Conducting Beyond the Notes with the Ames High School Wind Ensemble Dr. Joseph Missal presented another conducting clinic, this time with Chris Ewan and the Ames High School Wind Ensemble. Using Eric Whitacre's Lux Aurumque, Dr. Missal presented several new gestures to include in our vocabulary to non-verbally draw sound out from the ensemble. Again, we were encouraged to bring our batons and gesture along with him to better understand what each gesture felt like. After my "face conducting" experience at the Iowa Conductor's Forum, it was fascinating to watch Dr. Missal put this in to practice with the ensemble.

Overall Comments I really feel like this was one of the better conferences I have attended. It was great to attend clinics with details to take away and use in my teaching. I was inspired by performances by the Winterset High School Symphonic Band, the Cedar Rapids Washington Wind Symphony, the Iowa State University Wind Ensemble, and the University of Northern Iowa Jazz Band One. I had great conversations with colleagues around standards-based grading, SmartMusic, and vertical teaching. I am already looking forward to next year!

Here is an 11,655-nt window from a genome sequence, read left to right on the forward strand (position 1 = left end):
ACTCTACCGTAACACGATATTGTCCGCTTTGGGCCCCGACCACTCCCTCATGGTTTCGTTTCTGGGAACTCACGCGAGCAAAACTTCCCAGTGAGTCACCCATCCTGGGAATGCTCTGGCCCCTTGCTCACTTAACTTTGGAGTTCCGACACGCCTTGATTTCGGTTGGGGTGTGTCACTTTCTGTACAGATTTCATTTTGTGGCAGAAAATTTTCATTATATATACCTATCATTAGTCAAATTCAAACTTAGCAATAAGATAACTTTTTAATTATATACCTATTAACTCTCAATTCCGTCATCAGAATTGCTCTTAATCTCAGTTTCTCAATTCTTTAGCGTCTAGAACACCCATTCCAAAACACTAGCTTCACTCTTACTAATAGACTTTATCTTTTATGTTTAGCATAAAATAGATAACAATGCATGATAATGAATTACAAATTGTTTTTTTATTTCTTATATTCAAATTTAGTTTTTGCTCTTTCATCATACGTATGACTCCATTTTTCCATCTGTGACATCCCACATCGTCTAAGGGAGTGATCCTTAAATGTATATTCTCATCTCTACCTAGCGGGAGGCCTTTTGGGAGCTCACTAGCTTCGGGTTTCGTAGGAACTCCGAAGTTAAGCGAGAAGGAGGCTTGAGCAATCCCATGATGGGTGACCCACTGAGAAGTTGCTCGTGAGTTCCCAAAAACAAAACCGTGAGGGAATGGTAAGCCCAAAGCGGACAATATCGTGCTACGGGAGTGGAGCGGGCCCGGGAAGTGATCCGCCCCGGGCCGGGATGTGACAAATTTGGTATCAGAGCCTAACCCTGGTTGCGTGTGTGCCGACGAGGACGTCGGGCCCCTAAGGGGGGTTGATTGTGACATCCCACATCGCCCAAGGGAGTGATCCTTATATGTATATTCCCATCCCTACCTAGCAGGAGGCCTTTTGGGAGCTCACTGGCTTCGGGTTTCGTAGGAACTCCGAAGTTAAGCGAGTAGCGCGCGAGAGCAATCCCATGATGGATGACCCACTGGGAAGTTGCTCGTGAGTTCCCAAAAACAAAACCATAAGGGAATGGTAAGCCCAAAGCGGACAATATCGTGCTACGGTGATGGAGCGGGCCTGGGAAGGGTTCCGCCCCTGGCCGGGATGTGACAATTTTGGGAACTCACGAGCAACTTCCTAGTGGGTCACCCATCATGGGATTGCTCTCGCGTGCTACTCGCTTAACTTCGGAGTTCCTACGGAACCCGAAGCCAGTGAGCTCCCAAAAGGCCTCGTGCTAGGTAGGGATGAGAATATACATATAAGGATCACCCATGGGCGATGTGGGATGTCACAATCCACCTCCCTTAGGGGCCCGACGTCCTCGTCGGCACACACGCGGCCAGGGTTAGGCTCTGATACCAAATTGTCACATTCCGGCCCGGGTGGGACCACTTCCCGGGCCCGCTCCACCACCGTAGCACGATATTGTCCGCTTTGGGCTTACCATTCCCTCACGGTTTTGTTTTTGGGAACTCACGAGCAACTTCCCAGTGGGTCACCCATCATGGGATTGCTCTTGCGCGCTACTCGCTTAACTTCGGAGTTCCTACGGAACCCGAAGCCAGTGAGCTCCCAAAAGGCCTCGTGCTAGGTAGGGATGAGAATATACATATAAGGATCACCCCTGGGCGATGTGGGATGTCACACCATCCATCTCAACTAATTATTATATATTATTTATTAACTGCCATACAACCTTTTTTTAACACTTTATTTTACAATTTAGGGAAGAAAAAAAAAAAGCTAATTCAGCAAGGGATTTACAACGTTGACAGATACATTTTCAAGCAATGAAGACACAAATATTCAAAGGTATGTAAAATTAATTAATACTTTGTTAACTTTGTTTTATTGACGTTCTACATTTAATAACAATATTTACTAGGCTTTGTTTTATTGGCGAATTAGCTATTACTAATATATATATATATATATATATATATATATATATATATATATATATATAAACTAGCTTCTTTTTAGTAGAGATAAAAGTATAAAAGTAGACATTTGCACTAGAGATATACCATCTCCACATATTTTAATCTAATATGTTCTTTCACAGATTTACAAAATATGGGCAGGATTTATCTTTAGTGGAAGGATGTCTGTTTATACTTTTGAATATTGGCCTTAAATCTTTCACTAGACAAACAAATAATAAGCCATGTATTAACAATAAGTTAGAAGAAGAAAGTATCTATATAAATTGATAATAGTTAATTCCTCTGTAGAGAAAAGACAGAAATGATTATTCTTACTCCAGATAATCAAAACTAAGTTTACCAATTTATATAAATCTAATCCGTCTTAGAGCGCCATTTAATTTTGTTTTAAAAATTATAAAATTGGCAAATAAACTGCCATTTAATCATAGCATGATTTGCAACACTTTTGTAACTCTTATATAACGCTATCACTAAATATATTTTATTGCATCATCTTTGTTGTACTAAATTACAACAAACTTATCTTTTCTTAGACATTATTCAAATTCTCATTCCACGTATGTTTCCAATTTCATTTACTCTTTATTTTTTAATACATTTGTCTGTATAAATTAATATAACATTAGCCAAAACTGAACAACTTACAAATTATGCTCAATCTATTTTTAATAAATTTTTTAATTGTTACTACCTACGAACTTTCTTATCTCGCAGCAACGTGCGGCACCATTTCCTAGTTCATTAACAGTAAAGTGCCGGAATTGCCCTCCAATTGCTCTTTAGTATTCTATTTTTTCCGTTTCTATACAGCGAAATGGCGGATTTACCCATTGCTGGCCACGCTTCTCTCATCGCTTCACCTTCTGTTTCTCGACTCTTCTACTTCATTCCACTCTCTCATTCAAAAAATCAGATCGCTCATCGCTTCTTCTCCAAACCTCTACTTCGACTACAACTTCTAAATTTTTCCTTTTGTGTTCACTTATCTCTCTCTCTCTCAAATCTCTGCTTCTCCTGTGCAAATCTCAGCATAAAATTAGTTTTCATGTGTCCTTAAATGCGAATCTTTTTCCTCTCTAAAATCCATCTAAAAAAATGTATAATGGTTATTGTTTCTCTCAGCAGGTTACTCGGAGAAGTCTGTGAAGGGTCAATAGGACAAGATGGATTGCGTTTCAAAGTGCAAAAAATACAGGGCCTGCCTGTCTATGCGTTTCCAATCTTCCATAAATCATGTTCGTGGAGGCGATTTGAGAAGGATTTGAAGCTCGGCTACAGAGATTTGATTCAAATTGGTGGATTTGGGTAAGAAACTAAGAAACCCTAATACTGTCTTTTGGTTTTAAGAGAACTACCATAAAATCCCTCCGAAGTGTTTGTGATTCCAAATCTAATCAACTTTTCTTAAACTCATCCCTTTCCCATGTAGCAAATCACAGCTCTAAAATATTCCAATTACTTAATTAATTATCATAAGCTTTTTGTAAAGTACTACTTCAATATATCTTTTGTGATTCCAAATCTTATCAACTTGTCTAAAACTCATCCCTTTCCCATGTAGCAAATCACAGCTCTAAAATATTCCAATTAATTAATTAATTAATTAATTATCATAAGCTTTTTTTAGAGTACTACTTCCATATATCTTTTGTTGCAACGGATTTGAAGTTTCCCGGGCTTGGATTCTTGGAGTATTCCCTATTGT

Burton Hable

Burton Hable is an instrumental music educator from Central Iowa. In 2013 he helped open Centennial High School in Ankeny, the first time in forty years that a school district in Iowa expanded to two high schools. He served there through 2018 as Assistant Director of Bands: conducting the 10th Grade Symphonic Band, directing the varsity Jazz Collective, co-directing the Centennial Marching and Pep Bands, teaching music theory, and providing individual and small group lessons to brass students in grades 6-12 at Prairie Ridge Middle School, Northview Middle School, and Centennial High School. During his tenure in Ankeny, enrollment in band grew from 450 to nearly 700, the jazz program expanded from four to seven ensembles, and ensembles under his direction were invited to perform at Iowa State University, Harper College, and the Veterans Day Parade in New York City.